soundtrack... go scotland!


advert for new york bagels

How do I love thee? Let me count the ways.
I love thee to the depth and breadth and height
My soul can reach, when feeling out of sight
For the ends of Being and ideal Grace.
I love thee to the level of everyday's
Most quiet need, by sun and candle-light.

E.B Browning

nothing you confess can make me love you less - the pretenders
i just had my video-recorded training teaching session today, about which i was nervous as hell preparing for it. i chose to present a simple wage search model that they will cover later on in term, which wouldn't be as boring to me or the other economics phds who would form the audience. but it was slightly more difficult because this is not a topic that i deal with every day.

and it was sort of in reverse order, there were 2 of us who came for the session having not been to the theory sessions, which will be next week. so we had to do our own reading up.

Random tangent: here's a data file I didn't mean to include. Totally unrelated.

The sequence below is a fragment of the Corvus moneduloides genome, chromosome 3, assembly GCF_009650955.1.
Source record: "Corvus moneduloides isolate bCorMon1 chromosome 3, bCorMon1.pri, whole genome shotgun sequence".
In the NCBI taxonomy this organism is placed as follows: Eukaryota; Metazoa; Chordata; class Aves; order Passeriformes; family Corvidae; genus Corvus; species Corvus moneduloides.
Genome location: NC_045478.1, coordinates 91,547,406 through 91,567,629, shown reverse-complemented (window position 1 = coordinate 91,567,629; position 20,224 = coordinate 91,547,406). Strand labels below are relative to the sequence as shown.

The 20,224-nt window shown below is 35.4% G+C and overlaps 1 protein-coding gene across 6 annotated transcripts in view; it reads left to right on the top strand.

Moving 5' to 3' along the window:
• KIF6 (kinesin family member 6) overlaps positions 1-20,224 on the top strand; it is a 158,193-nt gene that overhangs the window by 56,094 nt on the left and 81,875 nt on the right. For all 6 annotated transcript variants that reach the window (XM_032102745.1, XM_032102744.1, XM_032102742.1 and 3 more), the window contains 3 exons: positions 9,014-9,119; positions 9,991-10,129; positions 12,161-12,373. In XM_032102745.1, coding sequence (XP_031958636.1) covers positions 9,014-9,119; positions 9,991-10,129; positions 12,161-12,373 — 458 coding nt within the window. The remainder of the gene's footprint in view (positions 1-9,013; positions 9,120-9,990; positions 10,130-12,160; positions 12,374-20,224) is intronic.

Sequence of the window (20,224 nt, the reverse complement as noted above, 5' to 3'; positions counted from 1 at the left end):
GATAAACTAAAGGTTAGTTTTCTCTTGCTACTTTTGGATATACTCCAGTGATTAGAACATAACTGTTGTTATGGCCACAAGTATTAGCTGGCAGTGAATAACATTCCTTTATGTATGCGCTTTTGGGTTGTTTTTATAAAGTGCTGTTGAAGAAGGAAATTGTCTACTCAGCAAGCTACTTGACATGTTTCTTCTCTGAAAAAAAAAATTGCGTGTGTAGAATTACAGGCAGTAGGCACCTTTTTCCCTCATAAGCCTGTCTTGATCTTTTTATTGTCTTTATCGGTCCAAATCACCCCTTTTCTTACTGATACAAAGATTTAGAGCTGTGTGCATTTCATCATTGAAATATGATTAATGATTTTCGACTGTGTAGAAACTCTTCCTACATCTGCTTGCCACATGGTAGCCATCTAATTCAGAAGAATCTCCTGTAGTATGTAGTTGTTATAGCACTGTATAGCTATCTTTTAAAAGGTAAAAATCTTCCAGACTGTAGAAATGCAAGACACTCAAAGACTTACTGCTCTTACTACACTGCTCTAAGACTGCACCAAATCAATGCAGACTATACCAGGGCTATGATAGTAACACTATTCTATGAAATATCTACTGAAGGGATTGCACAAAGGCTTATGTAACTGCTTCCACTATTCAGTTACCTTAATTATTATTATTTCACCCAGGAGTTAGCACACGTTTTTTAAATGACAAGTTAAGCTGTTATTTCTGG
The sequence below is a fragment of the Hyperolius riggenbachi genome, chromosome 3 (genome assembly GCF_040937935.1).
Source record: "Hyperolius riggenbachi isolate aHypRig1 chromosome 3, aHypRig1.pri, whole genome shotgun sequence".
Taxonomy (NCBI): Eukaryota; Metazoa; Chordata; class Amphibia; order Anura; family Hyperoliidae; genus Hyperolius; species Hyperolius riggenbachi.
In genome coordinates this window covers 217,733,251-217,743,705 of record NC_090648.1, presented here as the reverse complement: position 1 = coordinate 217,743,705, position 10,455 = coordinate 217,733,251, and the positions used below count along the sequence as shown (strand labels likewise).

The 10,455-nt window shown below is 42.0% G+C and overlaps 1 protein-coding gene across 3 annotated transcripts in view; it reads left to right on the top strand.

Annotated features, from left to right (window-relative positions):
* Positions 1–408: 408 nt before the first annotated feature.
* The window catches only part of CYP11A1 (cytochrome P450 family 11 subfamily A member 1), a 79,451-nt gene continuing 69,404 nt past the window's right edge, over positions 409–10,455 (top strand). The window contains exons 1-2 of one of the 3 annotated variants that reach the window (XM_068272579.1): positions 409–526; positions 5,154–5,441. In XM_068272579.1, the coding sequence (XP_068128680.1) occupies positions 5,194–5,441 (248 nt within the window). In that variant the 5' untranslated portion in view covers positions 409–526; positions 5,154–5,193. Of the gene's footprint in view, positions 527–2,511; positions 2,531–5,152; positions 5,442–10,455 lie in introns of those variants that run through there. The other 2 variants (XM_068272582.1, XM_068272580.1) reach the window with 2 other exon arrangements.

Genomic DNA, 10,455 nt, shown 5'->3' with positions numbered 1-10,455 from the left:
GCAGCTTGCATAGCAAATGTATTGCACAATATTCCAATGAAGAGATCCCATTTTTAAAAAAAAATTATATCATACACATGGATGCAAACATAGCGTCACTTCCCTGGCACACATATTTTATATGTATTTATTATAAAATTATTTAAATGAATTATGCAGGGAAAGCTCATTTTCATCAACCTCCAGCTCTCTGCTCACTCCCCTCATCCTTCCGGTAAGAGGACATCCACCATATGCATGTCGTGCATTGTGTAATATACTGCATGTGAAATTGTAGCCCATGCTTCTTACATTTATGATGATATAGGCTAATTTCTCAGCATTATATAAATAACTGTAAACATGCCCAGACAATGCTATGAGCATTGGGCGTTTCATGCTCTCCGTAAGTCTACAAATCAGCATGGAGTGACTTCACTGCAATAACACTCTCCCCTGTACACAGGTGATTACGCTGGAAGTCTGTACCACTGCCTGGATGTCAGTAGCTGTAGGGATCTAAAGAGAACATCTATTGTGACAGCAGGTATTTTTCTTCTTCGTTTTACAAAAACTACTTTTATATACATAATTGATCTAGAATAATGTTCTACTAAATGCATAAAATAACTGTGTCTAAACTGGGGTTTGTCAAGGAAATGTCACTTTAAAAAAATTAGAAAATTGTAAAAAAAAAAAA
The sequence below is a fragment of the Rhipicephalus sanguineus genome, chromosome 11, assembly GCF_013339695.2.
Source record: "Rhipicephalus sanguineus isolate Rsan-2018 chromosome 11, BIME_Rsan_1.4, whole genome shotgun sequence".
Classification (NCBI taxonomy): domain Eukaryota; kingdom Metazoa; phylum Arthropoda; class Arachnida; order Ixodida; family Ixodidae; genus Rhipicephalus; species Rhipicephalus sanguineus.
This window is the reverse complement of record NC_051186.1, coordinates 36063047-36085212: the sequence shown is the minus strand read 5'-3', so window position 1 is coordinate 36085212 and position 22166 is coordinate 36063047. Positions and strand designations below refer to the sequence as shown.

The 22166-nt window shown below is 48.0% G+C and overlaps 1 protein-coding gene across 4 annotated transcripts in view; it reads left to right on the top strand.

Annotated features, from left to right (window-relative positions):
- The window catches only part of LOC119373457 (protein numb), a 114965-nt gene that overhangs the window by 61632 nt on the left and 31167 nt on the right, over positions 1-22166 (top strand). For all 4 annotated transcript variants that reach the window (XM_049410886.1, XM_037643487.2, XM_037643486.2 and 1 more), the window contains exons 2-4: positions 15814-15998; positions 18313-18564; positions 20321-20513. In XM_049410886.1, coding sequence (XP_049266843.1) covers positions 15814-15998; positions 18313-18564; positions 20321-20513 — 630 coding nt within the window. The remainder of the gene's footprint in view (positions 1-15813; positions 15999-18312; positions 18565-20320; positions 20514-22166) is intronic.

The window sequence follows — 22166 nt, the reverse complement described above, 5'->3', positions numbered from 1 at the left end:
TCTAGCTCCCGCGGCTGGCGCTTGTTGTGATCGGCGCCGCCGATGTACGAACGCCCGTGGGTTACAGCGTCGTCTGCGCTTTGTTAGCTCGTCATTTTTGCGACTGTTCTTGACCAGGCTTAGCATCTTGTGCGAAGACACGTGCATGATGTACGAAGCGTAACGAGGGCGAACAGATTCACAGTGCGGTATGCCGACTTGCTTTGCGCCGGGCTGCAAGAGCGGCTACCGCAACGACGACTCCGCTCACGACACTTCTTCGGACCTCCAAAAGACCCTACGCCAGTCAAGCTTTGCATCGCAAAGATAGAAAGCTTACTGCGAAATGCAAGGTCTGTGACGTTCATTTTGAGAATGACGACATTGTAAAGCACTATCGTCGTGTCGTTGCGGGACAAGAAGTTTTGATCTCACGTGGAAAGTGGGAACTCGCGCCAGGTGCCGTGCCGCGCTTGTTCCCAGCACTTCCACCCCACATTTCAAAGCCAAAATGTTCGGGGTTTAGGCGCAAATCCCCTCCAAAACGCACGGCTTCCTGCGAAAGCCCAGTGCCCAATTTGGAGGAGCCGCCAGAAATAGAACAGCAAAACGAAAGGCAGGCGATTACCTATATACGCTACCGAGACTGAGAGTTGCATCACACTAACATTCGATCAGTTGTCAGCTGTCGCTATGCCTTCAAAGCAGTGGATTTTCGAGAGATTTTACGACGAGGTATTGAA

basically it was 4 people going at it and then indulging in mutual and self criticism. my initial fear was that i would think i was teaching fine and then cringe when i saw the video. on the contrary, it was a good day for me because i thought watching the video that i was pretty alright, and it felt less like that as i was teaching.

my main weakness was with precision. as i was going through the motivation and exposition i didn't do some simple things like making sure the axes were labelled, or to mention the proper units of measurement. i also had to wing it when i elicited a question for which i expected a certain response which wasn't relevant. but it turned out that simply pointing out that the suggestion was not what you had in mind is a sensible way of dealing with those things.